The Mason City Globe-Gazette from Mason City, Iowa on January 18, 1944 · Page 10
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January 18, 1944

The Mason City Globe-Gazette from Mason City, Iowa · Page 10

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Mason City, Iowa
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Tuesday, January 18, 1944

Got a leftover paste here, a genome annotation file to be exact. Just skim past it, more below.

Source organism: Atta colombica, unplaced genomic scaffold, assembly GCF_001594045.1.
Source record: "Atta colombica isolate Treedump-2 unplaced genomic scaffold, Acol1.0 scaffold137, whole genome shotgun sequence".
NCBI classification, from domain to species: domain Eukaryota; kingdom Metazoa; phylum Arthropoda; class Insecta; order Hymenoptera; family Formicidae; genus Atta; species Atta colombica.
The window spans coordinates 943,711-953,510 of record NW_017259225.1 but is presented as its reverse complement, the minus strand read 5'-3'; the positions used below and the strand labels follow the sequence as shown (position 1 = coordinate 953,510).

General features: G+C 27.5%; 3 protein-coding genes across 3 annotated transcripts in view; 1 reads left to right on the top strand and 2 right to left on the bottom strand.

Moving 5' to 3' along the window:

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By Albert and Bonn Elscle Blue Earth. Minnesota Chicken feathers are now being ground up, according to a report by the department ot agriculture. We think that chicken feathers have been ground'up ever since ,the first hog ate the first chicken. Once hogs start eating chickens, there is the dickens to pay. , The best preventative against chicken-eating habit' is to feed plenty of tankage. But of recent *~ years tankage has Been hard to get, and as a result there has always been more or less feather-grinding out in the hog pens. Some hogs get so addicted to eating chickens that they will be -interested even in the flutter of a sparrow's wings. They will chase pheasants that come up in the farmer's yard to feed in winter. But we have never heard of a hot catching a pheasant. · Once on a September day we went into the cornfield to see how the ears were maturing. We broke off one, then stripped back all the husks, leaving them on the ear: When we came up from the cornfield we threw the ear to the hogs. One hog grabbed it, and the rest, smelling the new corn, which tastes so much better than the old. gave chase. Susan, who was in the yard just then, almost h a d ' h e a r t - f a i l u r e when she saw the hogs all in pursuit of one that'seemed to have a chicken in its mouth. The white husks looked like the remains of a Leghorn hen and of course when one hog has a chicken in its mouth all the other hogs will give chase. j Speaking of feathers, we have (just noticed in one of our farm papers that there is a strong demand for feathers. Goose and duck f caters command high prices. In this one paper we find about a dozen different firms advertising for feathers. Of course the war has much to do with this strong demand. Feathers are needed for bedding, sleeping hags, aviators' suits and the like. And don't forget, if you have any feathers to sell, you may well provide the pillow for some wounded soldier's .head. Our oldest boy, who wen' hunting during the pheasant sea- · son, brought down several pheasants. He missed quite a lot them, too, but never, it seems without "taking the feathers ou of them." Nowadays he shoot crows, or rather, he shoots a crows. He cannot get very nea them, .but even from a distance he seems always able, -to take hi word for it, to take the "feather out. If all the young hunters in America could collect all th feathers that they have shot ou PHIL R. SHEIMO AUCTIONEER Livestock and selling experience for 20 years. FERTILE, IOWA PHONE 64! I , 4-H War Work Is Theme ofShortCowse f targets that .got away, there vould be no feather shortage.- The other evening: we read a mok on Paul Revere, and we re- all pages in which several char- cters of those days were tarred iid feathered. There was . even picture of a victim in that sad late. Tarring and feathering used o be quite a common practice in ears back. The practice has dis- ppeared. Good riddance. We heard of one farmer who had the hogs on the farm all in lis name, while his wife had the hickens all to herself. One day he hogs started eating the hickens. The wife was frantic about it, but he just laughed and made no effort to stop it. "So long as they eat chickens," he said, "I von't need to buy\ tankage!" We are not so sure but that tarring and feathering might be in good season here and there. Our dog caught'a rabbit in the grove. He couldn't eat all of it, so juried what was left over in an old snowbank. But the snowbank was shallow, and the dog left a rabbit's foot protruding. When ;he boys came home from country school they pulled up what the dog had buried, evaluated it and promptly brought it indoors and jave it to the Persian cat. The cat ate her fill, but still there was some rabbit left. Not anything more, however, than a rabbit's foot. This rabbit's foot the kitten now keep's under the kitchen stove, and she seems to treasure it. We have told the 'boys how men used to carry a rabbit's foot on their watch' chains, and now they are debating whether to hang the rabbit's foot around the kitten's neck. . . Come to think of it, -we haven't seen a' rabbit's foot as a watch charm for a long: time. Are they still being worn? We remember a neighbor who used to wear a rabbit's foot across his waist. Bat he has since departed to the land 'where rabbits' feet no longer matter. When farmers have brought in the last of ..the year's crops and have only the empty and gleaned fields left, do they close all those gates along the road? This question occurred to us just yesterday when we noticed a man in a car trying to round up 5 stray horses. We don't know who he was, but we first noticed him when we took the boys to school. The horses had gone through an open gate and into a large cornfield, and the man had to walk all .over a 40-acre field before he got them out. When the horses ha'd been driven from SHOULD SAVE CROP RESIDUE Burning Cornstalks Wastes Organic Matter Iowa farmers who burn their cornstalks and other crop residue every winter because "it's merely a lot of trash" are destroying the material that is actually the organic matter of tomorrow's soil,' explains A. G. Norman of the soils department at Iowa State college. The need for conserving all crop residues that will help build soil organic matter is especially important during wartime .when greater demands are being made for increased food production. Even though burning the stalks makes cultivation easier, loss of organic matter and soil nutrients makes this a foolish practice in the lonr run, Normanbelieves. "Every farmer raises 2 crops--I that can be sold, the other invisible, but upon which the fertility of the soil depends. The invisible crop is bacteria that feed on the organic matter of the soil and release the plant nutrients in a form that can be used by the visible crop. It is just good sense to add as much to this reservoir o£ food for this invisible crop as possible,'' FARM BUREAU NEWS points out Norman. : Many persons believe that little of the food nutrients is lost by burning the stubble because the ash remains. It is true that the ash contains some of the plant nutrients, but, by raking and burning, these will be distributed unevenly over the field. And, the most important nutrient, nitrogen, will be lost completely and the value of the cornstalks as food for soil bacteria will be destroyed. Another disadvantage of burning this material is that it destroys the surface mulch that, if left, will help hold snow and prevent erosion. · ' J/M. ROBERTSON Pure Bred and Livestock Auctioneer Supplies bf Clothing to Meet Needs Manpower and machinery shortages will continue to bottleneck production of everything but. essential civilian textiles and clothing during the coming year, Miss Lucile Buchanan, county extension home economist, reports. Although military demands have decreased somewhat, this country must supply an increasingly large amount of fabrics for liberated European countries,- she pointed out. , · . ' To the list of essential goods-military and industrial clothing and footwear--have beeu added certain children's garments. Woven, knit, underwear,, 'nichtwear, outerwear, play toes and utility garments through the ace of 6 and overalls and coveralls for children through the age of 16 are now recognized as essential. About 18 million yards of cotton fabrics, printcloth, flannelets, denims and poplins and cotton yarn'for manufacture of'knitted garments have been allocated. These garments should appear on the market in February or March. Coarse percales, some ginghams, seersuckers and a few fine sheer cottons will continue to be available for housedresses. While more wool is available than last year, the supply of yardage and apparel will be limited by manpower and machinery short- FARM BUREAU OFFICERS President LdMaxhre.'Mason City 1 Vice PresldcnI Melvln B. Hawke, Sheffield Secretary . WUUrd Fulfhujn, Maeon City Treasurer : Wayne Wolford, Ventura HOME rBOJECT OFFICE** me Project Cbairman.Mn. Leo'Oswald Girls' 4-H Club Chairman ,-.... Mm. William Eno Boyi' 4-H Club Chairman.WillardFulchum TOWNSHIP DIUCTOBS Y Grant . James P. HansetvJr. Lincoln .............:... Ernest KaU Lime Creek Russell Bistline Falls : Clem Goikowilcl Clear Lake . William Amend Lake Robert P. Hudson Mason Kelvin Evans Portland Wade Files Union .^.: . Dewey HoweU Mount Vernon ;. Harold Alleman Bath -v Joe Cahul 'Owen Richard Thompson Grimes Richard James Pleasant Valley Carrol Rice Geneseo Molvin Hawke Dougherty Tony Larson County Extension Director : .Marion E. Olson County Home Economist .. Lucille Buchanan Office Assistant ' Genevieve M. Smith TOWNSHIP HOME PROJECT · CHAIRMEN Grant Mrs. Rollrn Luscomb Lincoln .Mrs. Edwin Doescher Lime Creek Mrs. Russell Bistline Falls Mrs. J. H. McNitt Clear Lake Mrs. Tom SplUman Lake ; Miss Alma Tqkle Mason Mrs. Melvia Evans Portland Mrs. Milton Ferrier Union Mrs. Dewey Howell Mount Vemon Mrs. At Carstens Bath ; Mrs. Ray Harris Owen . -- ; Mrs. Ben Hitzhusen Grimes Mrs. R. E. James Pleasant Valley Mrs. BUI Ames Geneseo Mrs. Frank Kirk Dougherty- Mrs. R. V. Cast Phone 2019 40 YEARS EXPERIENCE Farmers Notice! We have just received a carload of FRONT AND REAR TRACTOR WHEELS All Makes and Sizes BIG SAVINGS JOE DANIELS AUTO SUPPLY 121 No. Delaware Opposite Poitoffice Phone 363 DISTRIBUTED State Brand Creaaeries, that field they went down, the road a short distance and ran through another open gate and info an 80-acre cornfield. We came home then from taking the b'oys to school, did our chores, and at noon were surprised to see the 5 stray horses go trotting past our farm, with the man in pursuit with the car. All morning that .man had been struggling with his stray horses. The horses-ivent east to'a crossroad. We didn't know which way they were supposed to go, or we might have been able to head them in the right direction. They turned south, ran a quarter of a mile, then saw another open gate. In they went, with the man-driving his car. after them over plowed ground. He' got them out of · there and- they went · «n and the last we saw of 4hem they went into another oped' gate that led to another'large plowed field. If the farmer has finished his year's work, and has gates along the public highway, and usually he has 1 or ·*, he can just as well close those gates for the winter. Indeed a gate will winter better closed than sagging on its hinges. A closed gate will prove a blessing to the farmer,who is out ; along . a wintry highway rounding up his stray stock. When stock' are chased that way, they will enter any field where the gate is open. A closed farm gate may save some unknown man many a weary step over cornstalks, and frozen clods. ages. Weaves in .both cotton and wools will be simple, so they can N be made quickly and in large quantity, The rayon picture is not optimistic.- 1 War and lend-lease needs will take a large quantity, so less will be available for linings, blouses, lingerie and dress materials. To stretch the rayon supply, some unlined suits will appear next spring. Yardage in dresses will be reduced as evidenced by shorter sleeves, shorter jackets, lower necks and narrow skirts. New shoe supplies- also will be smaller than a year ago. But repairs will not'be a problem. Materials have been allocated for 30,000 pairs of leather and rubber half soles. Some relief in the children's shoe situation should come in the form of non-leather shoes on the market within the next few weeks. Soles' will- be made from remnants and fastened to uppers by a vulcanized construction similar to tennis shoes. They will not require a coupon. Variation of Poison Food Makes Better Rat Bait, Says Expert A choice of poisoned foods for rats makes it more likely that the baits will be taken, says Harold Gunderson, Iowa State college tension entomologist. Stale or decaying material does not make good rat bait. Fresh meats such as salmon or sardines should be ground thoroughly in a meat chopper. Fresh rdBgh fish is a very attractive bait. If cereals such as bread, cornmeal or rolled oats are -used, milk or water should be added and the mixture stirred to a mushy consistency. Fruits and vegetables should be CHOOSE BOOKS AS ONE HOBBY Miss Buchanan Advises on Proper Selection _ The things men and women and boys and girls do with their spare time should give them real delight, says Miss Lucile Buchanan, county extension home economist. Long winter evenings encourage family members to develop hobbies and reading should have a definite place in the plans, she asserted. In selecting hobby books, Miss Victoria Hargrave, extension librarian at Iowa State college, places authority high .on the list of things to consider. A book by a recognized authority on the particular subject, or one which has been approved by an authority is safest. The text should be clearly written with technical terms explained. And illustrations, drawings, diagrams and maps should be both authentic and well-reproduced. Furthermore, the book should be well-printed, attractive in form ami have an index. Whether a book iits the needs of a beginner or one seeking more advanced information should be considered as well as the publication date in relation to new developments in the field, pne who intends to buy the book will want to find out whether there is a more expensive or cheaper edition that would be preferable. In this AU-PuUet Flock Plan Reduces Loss and Conserves Feed The all-pullet flock plan is recommended to Iowa "farm flock owners as a means o£ reducing mortality. According to W. R. Whitfield, Iowa State college extension poultryman, reduction in poultry losses means considerable saving in fesd and poultry meat, both very important products in wartime. The plan includes purchase of healthy chicks, keeping them healthy throughout the -summer, housing only pullets in the fall after the old hens have been sold and' cleanliness in 'the laying house, both b'efore and after the pullets are placed in it. Experience of Iowa laying flock uvners with the all-pullet plan las proved that it can help- reduce outbreaks of many common diseases and parasites in the lock, including cholera, typhoid, uberculosis, chicken pox, lice, worms, and laryngotracheitis. The all-pullet flock that is properly managed is never exposed to diseased birds nor kept in quarters 11 COUNTIES TO BE INCLUDED IN 2-DAY SESSIONS Leaders From Iowa Extension Department Will Be In Charge "Four-H on the Home Front" will be the theme of all district 4-H club short courses, according to word received this week by County Extension Director Marion E. Olson; from the state 4-H club office. The short course will be a meeting of the 4-H Victory army from 11. North Iowa counties. , . Cerro Gordo county representatives will attend the short course on Jan. 31 and Feb. 1 at the Y. M. C. A. in Mason City. The county 4-H club officers, Richard Dean, Richard Dunn, Jerry Cahalan and James Brown, and the county club committee, Willard Fulghiim, Tony.Larson and John McLaughlin, will attend. In addition, each club will elect a delegate who will attend. "Will my project for J44 feed * fighter?" with discussion of all 4-H club, projects for the year, is one of the program highlights. Delegates also will discuss livestock health regulations of par- ticular'interest to 4-H club members, financial arrangements for the 4-H club' member contributions which 4-H club members can make toward the statewide livestock and feed conservation program, and other topics for advancing the home front line in the local club and the county 4-H club program. A "furlough party" on the evening of the first day will be a feature of the recreation planned for the short course. A demonstration of an actual 4-H-. club meeting to illustrate points in conducting a meeting successfully, discussion of county 4-H club events, means by which 4-H club boys can increase crop production, and voting for boys' 4-H club state officers will be highlights of the second day's session. Ed Gabel and Jerry IJne- weaver, state leader and assistant state leader, respectively, in boys' 4-H club w o r k ; Miss Winifred Martin, extension music specialist; Mrs. Pearl Converse, extension recreation specialist; District Supervisor J. Merrill, Extension Livestockman Bex Beresford, and H. D. Hughes, of the Iowa State K OLUMN OMMENTS When repairing farm machinery be-sure that new or welded parts have been, installed in their proper working position. For example, 2 gears should mesh so that they have a slight bla'cklash. There should be an audible click when the gears are moved by hand. ; * - « · ¥ ' Three pounds of silage will replace 1 pound of hay for milk cows. If non-league silage replaces legume hay, some extra protein should be fed in the grain ration because corn and cane silage are lower in protein than legume hay. * * * A phenothiazine treatment for sheep will control nodular and other worms and help insure thrifty lambs. * * * Poison baits that are wrapped in small squares o£'paper remain cleaner and fresher than unwrapped baits and therefore are more attractive to rats., Wrapped baits are less likely to be taken by other animals and are easily recognized when uneaten baits are collected. Experimental results indicate that ground soybeans have les feeding value than do the wholi beans so far as beef cattle are con earned. * * * Diseases and parasites of chick ens may ,be spread by sparrow and other birds, by dirty coop and also may be carried on th shoes of visitors. * * When you take saw logs to th mill--don't take logs that are les than 12 inches in diameter at th small end. Use such logs for fui or posts. Take -only sound log Take no logs containing nails, wii or other iron.,Remember that lit tie lumber, if any, can be sawe from crooked logs. Don't cut sma trees for logs. Remember that the will grow. The * * * slot ventilator · recom mended'to Iowa poultrymen con sists of a 7-inch opening direct below the plate and above th windows on the south side of th laying house. Baffle boards aboi 8 feet long cover the outside i the slot opening. 10 Toetdar, Jan. 1C, iCASON CI1Y GLOBE-GAZE orester Advises rearing Posts for tfariy Years' Service' Woods not commonly used ence posts in Iowa will give sa actory service for many years J hey are first treated with ervative, according to Odell Jl ander, Iowa State college extel ion forester, Among such wool re catalpa, black oak, hickorf sh, maple, elm and, cottonwo Even ,the woods with conside ble natural durability will auch longer if treated, the fo ster says. The hot-and-cold ba peh tank process, using-coal-t reosote or a creosote mixture tie m o s t thorough treat iractical for farms. Well-seasoned posts are treatfj or 1 hour or more in a tank j jarrel of the preservative whi] s kept at 180 to 220 degrees FaU ·enheit. The posts then are quicJ y transferred to a 2nd t a n k - I preservative which is kept'at ij degrees Fahrenheit and are' " there for at least 1'hour. Penetration of V- to ind measured by boring a small ha at the point where the ground lii will be, should give good resula This hole should later be plugg| :ightly with a'creosoted plug " fort the post is set. ^ FEED AND CARE 1 Good feed and good care gij hand in hand in the successfu and profitable raising anil marketing of livestock. But sometimes with botll good feed and good care, feed-f ing stock seems to come to standstill, making very slovj gains or no further gains at alii "Wake up" poor doing livej stock with Big Gain Minera Stock Food. Many feeder| have told us th^t their hogs o« cattle, at a standstill, havi picked up and gone on to makl rapid and profitable gain] when they were switched tif Big Gain Mineral Stock Food. Ask your Dealer for BIC GAIN MINERAL ST.OC] FOOD., Farmer's Inc. Coop. Society, ' Hurley Hejlik Feed and Produce, Rockwell ' J. A. Sufton, Plymouth which have not been freed poultry pests and diseases. of FARM BUREAU EXCHANGE FOR' SALE: New Richland seed beans. \Vm. Leonard, Swaledale. cotlece. agronomy, department, will appear on the short course program. Delegates to the district .short course will hold lollowup meetings in most Iowa counties. The followup meeting will be for all local leaders and club officers, who in, turn will carry the.infor- mation back to their local club members. Cattle grubs can be controlled by treating with rotenone dust during January and February. cut into small slices. An average- size apple, for example, may be cut into 24 parts. Poison is dusted over the slices to insure even distribution. Legume hay is rich in protein, minerals and vitamins. We Carry a Complete Line of DR. ROBERTS Stock and Veterinarian Supplies BOOMHOWER HARDWARE connection. Miss Hargrave says, a book that will add life and meaning to the hobby interest it represents probably is a wise investment. On the other hand, it may be a book one will simply want to consult at the public library. Finally, a book limited to one or more subjects clenrly set forth and adequately illustrated for its purpose is preferable to one which contains information on a i hodge-podge of miscellaneous interests. HOG AND BROODER HOUSES See these houses on exhibit at our yard: 1 10x12 Brooder House. 1 12x14 Hog House--1 Pen. Our houses are made of lumber throughout with clear redwood! siding and are substantially built. Let us show them to you. : LA. MOORE LUMBER CO. Phone 119 629 South Federal Avenue r PUBLIC SALE! HIGH GRADE HOLSTEIN COWS AND PURE BRED DUROC HOGS Will sell at Public Auction on farm. 1 mile north and Vt mile west or Thompson I*WK, on Nor it and 8 miles east of BufUl. center, Iowa, on No. 9 SATURDAY, JANUARY 22 STARTING AT 1:30 P. M.. WAR TEVIE 22 -- HEAD OF CATTLE -- 22 21 head of hfifaesi grade noliteln inilk cows from 2 yemrs old to IQ years 0 ]d. Sorae-jiut fresh, others fresh last fall xnd summer. They Are reared fo a Fare Bred ball, nzmed Marco Ormsby Sir Bessie, frem the Cft»d herd of Admnu nd Gertsen of Story Clly, Iow». Butter f»l sold to tbe Thompson Cramer? from these »vi in 1913 brourhl: 5:1.331.15. 1 hlrh trade bull c»lf, 7 months old. Sired by C»rn»tl«n kred bull from the Helmke herd t Kenwlck, Iowa. The flnt place one Jt»r oil heifer at the Count? 4-H Show wa from Ihii herd. Herd T. B. tested and ealfhood vaccination for Baofs. 38 -- PURE BRED DUROC HOGS -- 38 26 bead bred jilts, to furrow In March and »' few In April. Bred to a Up hoar frtm the Bill Helmke Son herd at Ren wick, Iowa, and a top April pjf from the Dowd Son herd at Anatia. Minn. The»B flits are food enough to ff* to any man*A herd. The first place 4-H l l t l e r of the County Shaw was from, this herd. Now here is a «ood chance for you Dads to get that bey a f lit-for B 4-H Utter at yonr own price! ]· Ust Sept. fall (Ills and £ last Sept, fall boars. Write for cataler; on hofs. . ' i One Gas Engine and Pump Jack. Same Second Call.nf Alfalfa Hay, In Barn TERMS: Cash. If you want eredlt see year hanker before sale. THEO. E. THOMPSON Anctns.: R. T. DeVcles, Baffalo Center and Clarence O. Hlrhland, St«rv Cltr Peaple-i State Bank. Clerk ' SELL US YOUR HIDES FUR Also Your . . . Scrap Iron Metal CARL STEIN Ph. 470 111 6th S. W. Nigerian Prince on Inspection Tour at Iowa State College Ames -- A royal personage-Prince A. A. N. Orizu--king- elect of Southeast Nigera, was an official visitor at Iowa Stale college recently. Prince Orizu is now on a tour of American colleges and universities in connection with plans he is formulating for a modern educational program in his country. He plans to send a number of Nigerian students to study in the United States. The prince is a graduate oj Ohio State university and is now taking advanced work at Columbia unversity. OATS BRING TOP PRICE In a curious reversal of values, oats brought S1.07 a bushel and corn brought SI.01 a bushel at a recent farm sale near Monticcllo. LIVESTOCK AUCTION Thursday, January 2O GARNER, IOWA NOTICE: Sale will start promptly at 1 P. M. - 400 -- CATTLE -- 400 The- run of stockers and feeders for this week's Auction will consist of locally consigned native and western acclimated steers and heifers, all weights and breeds. Included will be 15 good W. F. steer calves,'wt. 400 Ibs., 20 good Shorthorn steers, wt. COO Ibs., and 25 good Shorthorn steers, wt. 8M Ibs. Usual good receipts of springing .cows and heifers, breeding bulls, veal calves and butcher stock of all kinds. . PUBLIC AUCTION! As I am moving to town I am selling.at Public Auction the fol-3 lowing -on the farm located 1 mile east and 1 mile south and } y« mUe east of Plymouth or Y- mile north and '/· mile west of i Bock Falls. * ' . " ' Sale Begins ot 1 O'Clock Sharp on Friday, January 21,1944 HORSES 1 Bay mare, 5 years old in foal, ivt. 1700. -.1 Sorrel mare, 3 years old, wt. 1800. 1 Sorrel mare, Z years old. 1 Black horse. CATTLE 1 P. B. Shorthorn bull, IS months old. 2 Cows to freshen soon. 1 Guernsey cow milking. 3 Springing heifers. · 1 Sprier calf. 3 Steers. FEED S Tons of hay, mixed timothy and alfalfa. 600 Bushels of corn, more or less. CHICKENS--About 100 Pullets 1931 PONTIAC SEDAN 32 Volt Radio, 1 Windcharger MACHINERY, Etc. 1 nicConnicK (rain binder, 8 ft.; 1 Deerin? corn binder, 1 2-row [ corn~plow; 2 1-row com plows; 1 wagon; 1 dump wagon; 1 7-fL' seeder; 1 quack digger; 1 lime sower; Z pump jacks; 1 wheel' barrow; 1 swill cart on rubber; Letz ruffage mill, 10 inch burr;j 1 y~ H. P. gas' engine; 1 S-ft. seeder; JMcCormick-Deering cream 1 separator No. 4; 1 stock tank; 1 300-gal. boiler plate steel drum;-] hay rope; hay fork and slings; horse collars; harness; 2 hog j houses; tools and many other articles too numerous to mention.! TERMS: Cash--No property to be removed until settled for. E. F. WYBORNY, Owner J. R. Dorsey, Auctioneer . R. V. Wilkinson, Clerk ! AIR. FARMER LIVESTOCK FEEDER: If yon need replacement cattle you will find at this sale a good selection of good-doing Hereford, Shorthorn and Angus steers and heifers that at present prices will be a good buy for your feed lot. 150 -- HOGS- Including several consignments of native feeder pigs, also sows and breeding boars. NOTICE: Good feeder pigs and food breeding boars are in demand and are bringing satisfactory prices, · * SHEEP: We have a good market every Thursday for your fat Iambs, feeder lambs, ewes, or bucks. Send your consignment in this Thursday. \ GARNER SALES CO. USE BUTTER D I S T R I B U T E D B Y Iowa State Brand Creameries. Inc.